One McGovern Medical School student is turning her interest in the health of the homeless into action. An Albert Schweitzer Fellow, Elizabeth Mercer is collaborating with Baylor College of Medicine student Diana Whitney to provide safety kits for at-risk women in Houston.
The Albert Schweitzer Fellowship is a yearlong, mentored program that supports students to complete a community-based project addressing an unmet health need of an underserved population in the Houston-Galveston area. Twelve Fellows are selected each year, and each Fellow is supported by an academic mentor and a community site mentor.
Mercer and Whitney surveyed homeless women and found that personal safety and domestic violence are two issues that most affect this population. To address these concerns, their Schweitzer Fellowship project includes holding free self-defense classes at the Beacon, a Houston-area day center, and distributing safety kits with emergency cell phones. The cell phones will dial 911 at the click of a button for women to use in domestic violence/unsafe situations on the street.
“One of the first lessons I learned when we started working with the women at the Beacon Day Center was that I needed to be a better listener. I would ask them questions, but instead of listening for an answer, I was preparing my next question. Listening is an important tool for a physician, and it is something the Fellowship can help me improve for my future patients,” Mercer said.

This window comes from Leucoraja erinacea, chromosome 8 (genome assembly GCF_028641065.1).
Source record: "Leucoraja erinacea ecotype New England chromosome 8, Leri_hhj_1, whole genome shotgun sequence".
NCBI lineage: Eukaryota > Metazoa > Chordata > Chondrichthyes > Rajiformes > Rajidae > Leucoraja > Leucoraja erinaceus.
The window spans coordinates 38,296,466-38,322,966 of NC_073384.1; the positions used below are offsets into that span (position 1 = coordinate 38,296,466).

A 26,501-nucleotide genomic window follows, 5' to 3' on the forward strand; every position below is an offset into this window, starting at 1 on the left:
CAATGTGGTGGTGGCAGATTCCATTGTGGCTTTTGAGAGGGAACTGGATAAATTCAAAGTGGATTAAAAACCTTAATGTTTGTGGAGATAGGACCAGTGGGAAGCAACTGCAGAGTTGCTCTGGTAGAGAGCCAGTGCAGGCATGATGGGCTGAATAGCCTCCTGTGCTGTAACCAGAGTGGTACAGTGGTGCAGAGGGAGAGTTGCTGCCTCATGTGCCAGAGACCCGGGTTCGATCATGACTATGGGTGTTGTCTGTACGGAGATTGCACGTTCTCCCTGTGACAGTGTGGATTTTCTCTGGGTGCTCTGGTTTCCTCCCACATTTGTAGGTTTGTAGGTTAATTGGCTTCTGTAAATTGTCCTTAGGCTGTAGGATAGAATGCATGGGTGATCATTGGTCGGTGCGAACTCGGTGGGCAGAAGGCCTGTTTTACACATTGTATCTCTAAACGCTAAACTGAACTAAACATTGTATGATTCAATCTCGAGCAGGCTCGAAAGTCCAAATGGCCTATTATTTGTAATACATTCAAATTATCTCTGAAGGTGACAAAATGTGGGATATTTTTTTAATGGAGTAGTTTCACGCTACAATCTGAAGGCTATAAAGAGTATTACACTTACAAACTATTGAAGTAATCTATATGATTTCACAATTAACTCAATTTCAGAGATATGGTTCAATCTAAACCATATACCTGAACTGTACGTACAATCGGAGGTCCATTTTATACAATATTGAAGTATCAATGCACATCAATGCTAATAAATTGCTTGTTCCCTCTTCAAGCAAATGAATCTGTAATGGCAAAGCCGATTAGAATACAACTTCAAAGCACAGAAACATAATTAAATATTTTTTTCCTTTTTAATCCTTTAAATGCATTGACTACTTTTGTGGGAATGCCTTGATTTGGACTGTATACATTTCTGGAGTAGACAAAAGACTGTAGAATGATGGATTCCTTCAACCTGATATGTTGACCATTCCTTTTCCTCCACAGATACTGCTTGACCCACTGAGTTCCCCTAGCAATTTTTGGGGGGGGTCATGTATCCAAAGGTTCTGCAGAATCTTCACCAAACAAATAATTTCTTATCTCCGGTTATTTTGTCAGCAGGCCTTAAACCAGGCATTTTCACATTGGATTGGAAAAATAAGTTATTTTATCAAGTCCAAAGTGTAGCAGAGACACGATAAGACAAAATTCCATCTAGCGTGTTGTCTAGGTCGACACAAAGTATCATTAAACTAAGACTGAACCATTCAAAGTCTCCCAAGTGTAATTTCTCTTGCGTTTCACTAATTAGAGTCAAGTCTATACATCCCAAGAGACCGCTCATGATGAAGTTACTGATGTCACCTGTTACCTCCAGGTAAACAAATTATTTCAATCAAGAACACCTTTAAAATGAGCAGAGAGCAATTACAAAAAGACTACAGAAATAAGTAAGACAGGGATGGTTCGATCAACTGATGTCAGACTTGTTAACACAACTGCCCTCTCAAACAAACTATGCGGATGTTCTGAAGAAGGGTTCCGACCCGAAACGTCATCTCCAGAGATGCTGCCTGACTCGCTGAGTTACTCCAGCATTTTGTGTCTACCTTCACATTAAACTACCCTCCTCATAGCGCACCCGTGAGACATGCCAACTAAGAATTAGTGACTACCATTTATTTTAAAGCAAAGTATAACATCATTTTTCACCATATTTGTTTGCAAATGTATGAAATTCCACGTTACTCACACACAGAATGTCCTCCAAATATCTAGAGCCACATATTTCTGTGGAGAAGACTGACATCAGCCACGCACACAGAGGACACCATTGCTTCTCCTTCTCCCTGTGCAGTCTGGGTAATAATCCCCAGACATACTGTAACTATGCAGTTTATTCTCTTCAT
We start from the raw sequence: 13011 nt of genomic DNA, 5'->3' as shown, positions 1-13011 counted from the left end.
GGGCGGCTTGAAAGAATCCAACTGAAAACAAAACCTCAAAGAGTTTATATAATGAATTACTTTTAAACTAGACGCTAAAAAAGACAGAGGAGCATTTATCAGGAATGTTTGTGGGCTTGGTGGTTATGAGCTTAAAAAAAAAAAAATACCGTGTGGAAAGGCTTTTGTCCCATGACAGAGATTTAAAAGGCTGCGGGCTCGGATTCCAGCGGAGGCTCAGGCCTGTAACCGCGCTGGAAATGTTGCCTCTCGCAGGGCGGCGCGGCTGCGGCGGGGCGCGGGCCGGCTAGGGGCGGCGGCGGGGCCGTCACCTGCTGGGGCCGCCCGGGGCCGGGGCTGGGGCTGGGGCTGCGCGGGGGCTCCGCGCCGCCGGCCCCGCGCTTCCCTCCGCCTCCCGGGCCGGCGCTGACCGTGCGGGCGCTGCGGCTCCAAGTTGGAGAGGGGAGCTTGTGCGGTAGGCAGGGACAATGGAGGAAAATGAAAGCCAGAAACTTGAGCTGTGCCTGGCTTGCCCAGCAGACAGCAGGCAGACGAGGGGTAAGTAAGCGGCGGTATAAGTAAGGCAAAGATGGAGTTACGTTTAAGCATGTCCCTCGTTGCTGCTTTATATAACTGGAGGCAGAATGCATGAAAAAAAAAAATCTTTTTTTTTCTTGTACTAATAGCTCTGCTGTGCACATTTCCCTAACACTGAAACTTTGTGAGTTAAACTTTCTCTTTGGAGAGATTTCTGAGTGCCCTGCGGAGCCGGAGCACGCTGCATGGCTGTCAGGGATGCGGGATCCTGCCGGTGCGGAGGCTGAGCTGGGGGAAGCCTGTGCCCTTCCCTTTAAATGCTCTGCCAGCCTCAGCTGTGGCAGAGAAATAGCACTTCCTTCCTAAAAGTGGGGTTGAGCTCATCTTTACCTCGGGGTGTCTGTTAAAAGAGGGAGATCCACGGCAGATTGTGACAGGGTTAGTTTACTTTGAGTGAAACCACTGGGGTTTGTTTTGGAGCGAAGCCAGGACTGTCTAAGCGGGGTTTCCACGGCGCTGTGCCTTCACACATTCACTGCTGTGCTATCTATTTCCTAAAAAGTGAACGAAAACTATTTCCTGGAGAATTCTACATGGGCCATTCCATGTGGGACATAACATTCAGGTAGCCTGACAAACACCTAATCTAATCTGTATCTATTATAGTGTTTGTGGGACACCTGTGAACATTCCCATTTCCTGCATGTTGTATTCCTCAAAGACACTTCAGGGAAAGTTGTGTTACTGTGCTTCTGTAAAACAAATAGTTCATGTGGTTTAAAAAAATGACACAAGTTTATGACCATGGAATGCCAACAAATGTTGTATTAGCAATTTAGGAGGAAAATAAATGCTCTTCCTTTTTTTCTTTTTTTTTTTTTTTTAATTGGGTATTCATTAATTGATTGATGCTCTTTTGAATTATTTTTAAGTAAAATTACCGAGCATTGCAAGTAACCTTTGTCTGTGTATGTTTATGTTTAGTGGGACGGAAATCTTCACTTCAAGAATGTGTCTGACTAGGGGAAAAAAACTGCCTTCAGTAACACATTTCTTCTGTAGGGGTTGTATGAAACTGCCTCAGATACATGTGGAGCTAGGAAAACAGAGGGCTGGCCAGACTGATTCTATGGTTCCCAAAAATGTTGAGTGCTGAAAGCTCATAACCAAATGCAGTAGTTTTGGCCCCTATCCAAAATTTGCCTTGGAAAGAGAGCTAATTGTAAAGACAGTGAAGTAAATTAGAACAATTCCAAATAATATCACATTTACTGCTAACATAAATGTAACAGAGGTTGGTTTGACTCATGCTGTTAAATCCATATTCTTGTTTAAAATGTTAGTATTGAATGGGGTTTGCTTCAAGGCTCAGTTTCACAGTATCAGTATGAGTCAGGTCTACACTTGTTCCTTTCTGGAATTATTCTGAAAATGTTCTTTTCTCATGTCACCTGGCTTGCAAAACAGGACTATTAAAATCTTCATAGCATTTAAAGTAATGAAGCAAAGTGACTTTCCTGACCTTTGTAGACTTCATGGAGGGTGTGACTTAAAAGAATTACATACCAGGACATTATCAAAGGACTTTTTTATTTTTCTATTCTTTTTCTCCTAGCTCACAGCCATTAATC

Mercer added that her time management skills have become more focused as a result of the Schweitzer fellowship.
“You create a timeline of what you hope to achieve and when, but as I’ve learned, timelines are the ideal not the reality,” she said. “It took us a lot longer than we anticipated to tease out from the surveys what the women were most concerned about. We could have just decided menstrual hygiene was the biggest issue since that is what we thought would be the result. However, our goal going into the project was to let the women speak up and be heard. They are the experts, not us.”
One of the homeless women told Mercer, “kind words is medicine sometimes.”
“To me, this sums up our project – how we should treat others and how we as future physicians should interact with patients,” Mercer said.
Cell phones for the safety kits are being collected to be wiped and programmed to only call 911. To donate, please drop off phones in the box provided at the Office of Student Affairs and Admissions, MSB G400.
The Albert Schweitzer Fellowship accepts project proposals in all areas of health. Applications are welcome between now and Feb. 1. The new Fellowship year begins in April 2016.